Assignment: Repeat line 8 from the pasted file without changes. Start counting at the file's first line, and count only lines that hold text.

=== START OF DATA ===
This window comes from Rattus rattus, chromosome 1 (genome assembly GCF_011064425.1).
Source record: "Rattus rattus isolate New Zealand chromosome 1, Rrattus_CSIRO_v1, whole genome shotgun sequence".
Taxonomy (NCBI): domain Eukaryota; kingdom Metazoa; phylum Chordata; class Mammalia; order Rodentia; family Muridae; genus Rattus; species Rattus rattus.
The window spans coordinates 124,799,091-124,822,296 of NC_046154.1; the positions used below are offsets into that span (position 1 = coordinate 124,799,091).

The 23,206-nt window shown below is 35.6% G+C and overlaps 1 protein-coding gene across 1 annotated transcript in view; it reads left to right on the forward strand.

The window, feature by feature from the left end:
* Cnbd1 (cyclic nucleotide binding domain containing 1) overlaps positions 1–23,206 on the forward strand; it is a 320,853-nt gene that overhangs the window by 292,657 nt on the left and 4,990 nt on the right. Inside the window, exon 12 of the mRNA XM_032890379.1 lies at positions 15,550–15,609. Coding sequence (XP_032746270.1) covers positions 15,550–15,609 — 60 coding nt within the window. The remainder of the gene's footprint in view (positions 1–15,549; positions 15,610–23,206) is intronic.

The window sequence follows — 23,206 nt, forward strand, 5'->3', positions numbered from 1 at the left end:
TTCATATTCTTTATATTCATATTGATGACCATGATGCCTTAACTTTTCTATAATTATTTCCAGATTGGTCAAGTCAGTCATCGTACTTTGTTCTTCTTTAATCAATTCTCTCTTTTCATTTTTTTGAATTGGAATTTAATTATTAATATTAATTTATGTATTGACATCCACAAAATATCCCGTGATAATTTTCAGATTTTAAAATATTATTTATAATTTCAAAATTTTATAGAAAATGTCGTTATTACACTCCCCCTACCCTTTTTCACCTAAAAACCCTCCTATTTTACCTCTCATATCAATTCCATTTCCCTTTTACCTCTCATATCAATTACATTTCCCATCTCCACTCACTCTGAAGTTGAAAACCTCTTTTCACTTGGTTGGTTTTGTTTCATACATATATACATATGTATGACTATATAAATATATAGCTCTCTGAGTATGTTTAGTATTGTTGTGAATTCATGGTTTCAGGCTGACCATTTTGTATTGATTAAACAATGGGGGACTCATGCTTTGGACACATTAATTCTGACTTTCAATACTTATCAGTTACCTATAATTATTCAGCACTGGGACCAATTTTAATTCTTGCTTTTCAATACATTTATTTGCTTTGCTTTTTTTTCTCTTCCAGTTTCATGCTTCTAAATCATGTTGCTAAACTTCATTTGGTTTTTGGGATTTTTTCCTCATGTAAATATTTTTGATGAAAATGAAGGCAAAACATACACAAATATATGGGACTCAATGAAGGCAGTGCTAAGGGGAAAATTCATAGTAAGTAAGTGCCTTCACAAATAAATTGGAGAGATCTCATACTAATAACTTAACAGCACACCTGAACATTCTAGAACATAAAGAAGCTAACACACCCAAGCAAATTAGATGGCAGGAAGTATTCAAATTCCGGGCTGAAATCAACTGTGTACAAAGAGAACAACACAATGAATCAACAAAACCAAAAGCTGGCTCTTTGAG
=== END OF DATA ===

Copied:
The window sequence follows — 23,206 nt, forward strand, 5'->3', positions numbered from 1 at the left end: